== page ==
11.         Position = body.WorldFromBody.pos;
    12.         Rotation = body.WorldFromBody.rot;
    13.         Velocity = world.GetLinearVelocity(index);
    14.         RootCollider = body.Collider;
    15.         Key = key;
    16.     }
    17. }
    18.  
    19. private unsafe bool TryFindSurfaceNormalByColliderCast(
    20.     ref ModifiableContactHeader contactHeader,
    21.     out float3 surfaceNormal
    22. ) {
    23.     var pair = contactHeader.BodyIndexPair;
    24.     var keys = contactHeader.ColliderKeys;
    25.     var a = new Details(PhysicsWorld, pair.BodyAIndex, keys.ColliderKeyA);
    26.     var b = new Details(PhysicsWorld, pair.BodyBIndex, keys.ColliderKeyB);
    27.     if (IsBallAndScenery(a, b, out var scenery, out var ball)) {
    28.         scenery.RootCollider.Value.GetLeaf(scenery.Key, out var sceneryLeaf);
    29.         ball.RootCollider.Value.GetLeaf(ball.Key, out var ballLeaf);
    30.         var inverseTargetRotation = math.inverse(scenery.Rotation);
    31.         var ballPositionInTargetSpace = math.mul(inverseTargetRotation, ball.Position);
    32.         var ballMovementInTargetSpace = math.mul(inverseTargetRotation, ball.Velocity * DeltaTime);
    33.         var ballRotationInTargetSpace = math.mul(inverseTargetRotation, ball.Rotation);
    34.         var endPosition = ballPositionInTargetSpace + ballMovementInTargetSpace;
    35.         if (sceneryLeaf.Collider->CastCollider(
    36.             new ColliderCastInput {
    37.                 Collider = ballLeaf.Collider,
    38.                 Start = ballPositionInTargetSpace,
    39.                 End = endPosition,
    40.                 Orientation = ballRotationInTargetSpace
    41.             }, out var hit
    42.         )) {
    43.             Debug.Log("Hit found");
    44.             surfaceNormal = hit.SurfaceNormal;
    45.             return true;
    46.         } else {
    47.             // TODO
    48.             surfaceNormal = default;
    49.             return false;
    50.         }
    51.     } else {
    52.         surfaceNormal = default;
    53.         return false;
    54.     }
    55. }
    56.  

    As you can see I'm trying to translate the ball position and rotation into the target's space but I'm not sure I'm doing it right because I never hit that debug log. Furthermore, the ball and scenery are both just in world space so translating them this way doesn't actually change the values. Additionally, I've found through debugging that I always hit this in Unity.Physics.ColliderCast.cs (line 165):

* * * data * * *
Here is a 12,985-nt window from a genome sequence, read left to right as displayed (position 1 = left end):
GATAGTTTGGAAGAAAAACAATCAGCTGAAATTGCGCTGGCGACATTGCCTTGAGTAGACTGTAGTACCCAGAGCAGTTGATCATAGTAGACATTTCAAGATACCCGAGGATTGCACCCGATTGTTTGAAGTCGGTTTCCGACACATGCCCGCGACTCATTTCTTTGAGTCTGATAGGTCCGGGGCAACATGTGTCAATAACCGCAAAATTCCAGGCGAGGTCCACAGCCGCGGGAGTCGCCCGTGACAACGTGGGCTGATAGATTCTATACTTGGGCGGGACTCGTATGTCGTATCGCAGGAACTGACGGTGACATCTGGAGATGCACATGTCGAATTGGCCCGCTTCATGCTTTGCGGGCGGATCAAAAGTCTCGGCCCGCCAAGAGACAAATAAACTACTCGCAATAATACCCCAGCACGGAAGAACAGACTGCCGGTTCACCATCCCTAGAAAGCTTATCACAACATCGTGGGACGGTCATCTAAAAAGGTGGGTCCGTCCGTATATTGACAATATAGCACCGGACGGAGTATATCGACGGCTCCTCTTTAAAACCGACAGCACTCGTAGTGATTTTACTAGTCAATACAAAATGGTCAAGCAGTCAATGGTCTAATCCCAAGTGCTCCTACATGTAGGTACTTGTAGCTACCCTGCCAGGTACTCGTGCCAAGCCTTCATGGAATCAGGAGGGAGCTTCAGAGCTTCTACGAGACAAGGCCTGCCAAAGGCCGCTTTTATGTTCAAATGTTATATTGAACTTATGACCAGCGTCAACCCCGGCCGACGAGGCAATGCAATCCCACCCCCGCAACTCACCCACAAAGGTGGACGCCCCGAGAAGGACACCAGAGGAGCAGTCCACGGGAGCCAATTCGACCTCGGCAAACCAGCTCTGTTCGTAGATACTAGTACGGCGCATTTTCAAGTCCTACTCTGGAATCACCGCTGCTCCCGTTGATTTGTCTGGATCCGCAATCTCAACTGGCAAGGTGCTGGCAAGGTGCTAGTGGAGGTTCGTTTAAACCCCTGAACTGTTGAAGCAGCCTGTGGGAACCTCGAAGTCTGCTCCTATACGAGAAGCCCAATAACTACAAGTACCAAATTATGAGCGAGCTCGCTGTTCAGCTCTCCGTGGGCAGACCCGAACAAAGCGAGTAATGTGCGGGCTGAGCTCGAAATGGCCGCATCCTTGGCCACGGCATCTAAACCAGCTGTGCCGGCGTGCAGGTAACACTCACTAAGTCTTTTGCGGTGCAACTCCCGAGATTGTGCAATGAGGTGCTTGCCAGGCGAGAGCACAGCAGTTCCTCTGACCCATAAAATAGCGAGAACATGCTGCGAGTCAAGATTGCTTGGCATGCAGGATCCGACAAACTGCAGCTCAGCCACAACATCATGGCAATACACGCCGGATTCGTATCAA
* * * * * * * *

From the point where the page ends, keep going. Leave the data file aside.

Code (CSharp):
    1. // Check for a miss
    2. float dot = math.dot(distanceResult.NormalInA, input.Ray.Displacement);
    3. if (dot <= 0.0f)
    4. {
    5.   // Collider is moving away from the target, it will never hit
    6.   return false;
    7. }

    Which suggests that it thinks the ball is moving away from the target which isn't true, in this case it's resting on and thus falling towards the target due to gravity. Do you have any idea what I'm doing wrong here?
     
  19. petarmHavok

    petarmHavok

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    Nov 20, 2018
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    The problem is in your collider cast - you did transform the start and end to target space, but only accounted for rotation. There is also a translation part of it. So you need to do a full transform, not just rotate.

    You can take a look at RigidBody.CastCollider(), that's exactly what happens there (in latest Unity Physics package, previously it was a bit more hidden).
     
  20. mpforce1

    mpforce1

    Joined:
    Apr 4, 2014
    Posts:
    34
    @petarmHavok Thanks for responding. Are you referring to an unreleased version of the physics package? I think I'm running with the latest version (0.3.2-preview) and all I can see is this (line 61):

    Code (CSharp):
    1.  
    2. public bool CastCollider(ColliderCastInput input) => QueryWrappers.ColliderCast(ref this, input);
    3. public bool CastCollider(ColliderCastInput input, out ColliderCastHit closestHit) => QueryWrappers.ColliderCast(ref this, input, out closestHit);
    4. public bool CastCollider(ColliderCastInput input, ref NativeList<ColliderCastHit> allHits) => QueryWrappers.ColliderCast(ref this, input, ref allHits);
    5. public bool CastCollider<T>(ColliderCastInput input, ref T collector) where T : struct, ICollector<ColliderCastHit>
    6. {
    7.     return Collider.IsCreated && Collider.Value.CastCollider(input, ref collector);
    8. }
    9.  
    At any rate, is the solution to simply subtract the scenery.Position from ballPositionInTargetSpace?